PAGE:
Events around the world have an impact on financial policy, investment strategy, trade and commerce, and each of these has an impact on the others. It is time to do another review of global events and their financial impact. This article contains both analysis and my own editorial opinion. It does not necessarily reflect the opinions of whoever publishes it.
One issue that has attracted a great deal of interest in news reports is the issue of internal and external security threats to Europe. Much of this has to do with the mass immigration of refugees from the tumult in the Middle East, and Islamist Jihadist extremists in their midst. However, in my opinion, the greatest threat at present is the deepening fragmentation within Europe of public opinion camps – and policymaking camps – over policies and policy-making of the European Union. Three factors are influencing this: the rising power of Germany within the EU; the apparent inability of the regions minorities – and particularly the recently-arrived Islamic minorities – to integrate into European society; and the threat of terrorism, largely from Islamist Jihadist cells within the immigrant population.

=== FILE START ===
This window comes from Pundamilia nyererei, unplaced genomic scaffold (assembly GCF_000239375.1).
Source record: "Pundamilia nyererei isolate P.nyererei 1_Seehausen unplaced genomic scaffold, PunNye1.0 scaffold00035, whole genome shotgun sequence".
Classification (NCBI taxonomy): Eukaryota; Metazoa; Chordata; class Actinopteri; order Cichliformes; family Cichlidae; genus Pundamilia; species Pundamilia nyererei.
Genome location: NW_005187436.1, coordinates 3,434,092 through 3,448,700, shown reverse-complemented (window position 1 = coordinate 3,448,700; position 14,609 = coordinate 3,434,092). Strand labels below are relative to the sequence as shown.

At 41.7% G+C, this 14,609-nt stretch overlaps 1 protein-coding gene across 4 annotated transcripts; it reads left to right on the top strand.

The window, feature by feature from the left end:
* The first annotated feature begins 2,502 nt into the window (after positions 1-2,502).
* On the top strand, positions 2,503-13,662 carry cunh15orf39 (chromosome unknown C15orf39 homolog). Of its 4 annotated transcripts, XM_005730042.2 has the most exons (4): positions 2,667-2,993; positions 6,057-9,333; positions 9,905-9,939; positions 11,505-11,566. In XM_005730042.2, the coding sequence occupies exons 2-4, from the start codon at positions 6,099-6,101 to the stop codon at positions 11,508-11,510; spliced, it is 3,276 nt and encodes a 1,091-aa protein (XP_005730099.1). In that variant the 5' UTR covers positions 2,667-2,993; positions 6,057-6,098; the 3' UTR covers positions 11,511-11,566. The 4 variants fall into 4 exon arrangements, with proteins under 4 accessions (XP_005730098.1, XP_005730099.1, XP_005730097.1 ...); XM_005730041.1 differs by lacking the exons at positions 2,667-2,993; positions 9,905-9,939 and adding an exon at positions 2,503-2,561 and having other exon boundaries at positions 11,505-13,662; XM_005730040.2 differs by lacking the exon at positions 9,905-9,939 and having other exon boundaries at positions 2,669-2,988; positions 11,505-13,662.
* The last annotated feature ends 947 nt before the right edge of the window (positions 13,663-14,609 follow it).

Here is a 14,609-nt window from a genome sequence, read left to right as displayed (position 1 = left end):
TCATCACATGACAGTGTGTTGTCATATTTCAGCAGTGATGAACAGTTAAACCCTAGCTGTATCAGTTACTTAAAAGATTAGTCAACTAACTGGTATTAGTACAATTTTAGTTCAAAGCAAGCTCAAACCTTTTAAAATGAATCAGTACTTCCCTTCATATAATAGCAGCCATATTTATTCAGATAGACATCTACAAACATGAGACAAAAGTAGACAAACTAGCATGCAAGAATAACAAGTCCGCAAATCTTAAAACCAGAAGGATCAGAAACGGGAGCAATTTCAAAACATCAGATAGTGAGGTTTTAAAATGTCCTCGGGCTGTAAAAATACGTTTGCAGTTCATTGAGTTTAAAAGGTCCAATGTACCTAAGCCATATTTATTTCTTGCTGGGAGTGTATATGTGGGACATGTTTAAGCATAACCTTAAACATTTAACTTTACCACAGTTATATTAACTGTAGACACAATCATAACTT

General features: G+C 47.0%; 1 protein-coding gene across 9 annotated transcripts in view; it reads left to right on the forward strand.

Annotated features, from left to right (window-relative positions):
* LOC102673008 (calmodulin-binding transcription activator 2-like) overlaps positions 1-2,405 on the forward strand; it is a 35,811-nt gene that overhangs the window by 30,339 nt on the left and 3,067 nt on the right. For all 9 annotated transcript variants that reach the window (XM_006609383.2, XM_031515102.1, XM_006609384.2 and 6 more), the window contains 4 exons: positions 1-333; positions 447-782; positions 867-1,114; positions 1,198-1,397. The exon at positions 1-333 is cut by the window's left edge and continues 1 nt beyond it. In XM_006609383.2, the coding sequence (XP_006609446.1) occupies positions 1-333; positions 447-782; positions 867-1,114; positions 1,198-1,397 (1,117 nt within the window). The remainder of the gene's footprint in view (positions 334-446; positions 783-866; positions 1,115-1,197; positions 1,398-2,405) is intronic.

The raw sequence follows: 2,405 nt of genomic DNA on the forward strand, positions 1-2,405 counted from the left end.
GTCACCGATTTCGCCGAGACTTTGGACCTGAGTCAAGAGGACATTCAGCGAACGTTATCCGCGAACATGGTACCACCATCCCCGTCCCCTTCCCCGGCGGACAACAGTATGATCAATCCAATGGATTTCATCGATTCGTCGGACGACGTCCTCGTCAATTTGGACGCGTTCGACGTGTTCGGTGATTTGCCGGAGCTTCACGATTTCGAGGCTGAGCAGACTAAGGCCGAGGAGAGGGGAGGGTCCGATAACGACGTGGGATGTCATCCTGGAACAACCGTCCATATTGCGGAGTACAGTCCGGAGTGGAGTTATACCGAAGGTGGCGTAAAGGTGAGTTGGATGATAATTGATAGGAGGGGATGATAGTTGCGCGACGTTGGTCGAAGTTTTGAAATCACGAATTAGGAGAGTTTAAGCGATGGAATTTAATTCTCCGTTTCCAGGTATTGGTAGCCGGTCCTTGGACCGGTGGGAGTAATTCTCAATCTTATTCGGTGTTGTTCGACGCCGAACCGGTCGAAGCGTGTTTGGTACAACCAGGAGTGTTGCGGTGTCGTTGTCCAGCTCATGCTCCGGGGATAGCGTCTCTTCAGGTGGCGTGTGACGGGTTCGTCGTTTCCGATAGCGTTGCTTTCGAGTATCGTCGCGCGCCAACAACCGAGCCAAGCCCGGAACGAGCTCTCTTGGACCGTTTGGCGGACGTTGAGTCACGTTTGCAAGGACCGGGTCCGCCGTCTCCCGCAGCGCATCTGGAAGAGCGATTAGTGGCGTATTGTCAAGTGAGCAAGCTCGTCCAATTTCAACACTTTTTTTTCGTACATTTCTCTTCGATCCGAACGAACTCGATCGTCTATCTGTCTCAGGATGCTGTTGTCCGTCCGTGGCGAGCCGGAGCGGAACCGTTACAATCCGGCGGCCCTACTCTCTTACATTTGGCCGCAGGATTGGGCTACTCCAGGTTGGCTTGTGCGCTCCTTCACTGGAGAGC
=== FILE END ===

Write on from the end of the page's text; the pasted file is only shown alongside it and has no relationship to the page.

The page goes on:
These threaten to stall the region’s efforts at greater integration and enhanced common security. External factors that are affecting this are: the collapse of previously stable states in North Africa and the Middle East into failed states; the retreat of the United States from the world stage, both militarily and from its historic leadership role; and the resurgence of Russian State military ambitions and its apparent efforts to resume the empire-building of Peter the Great.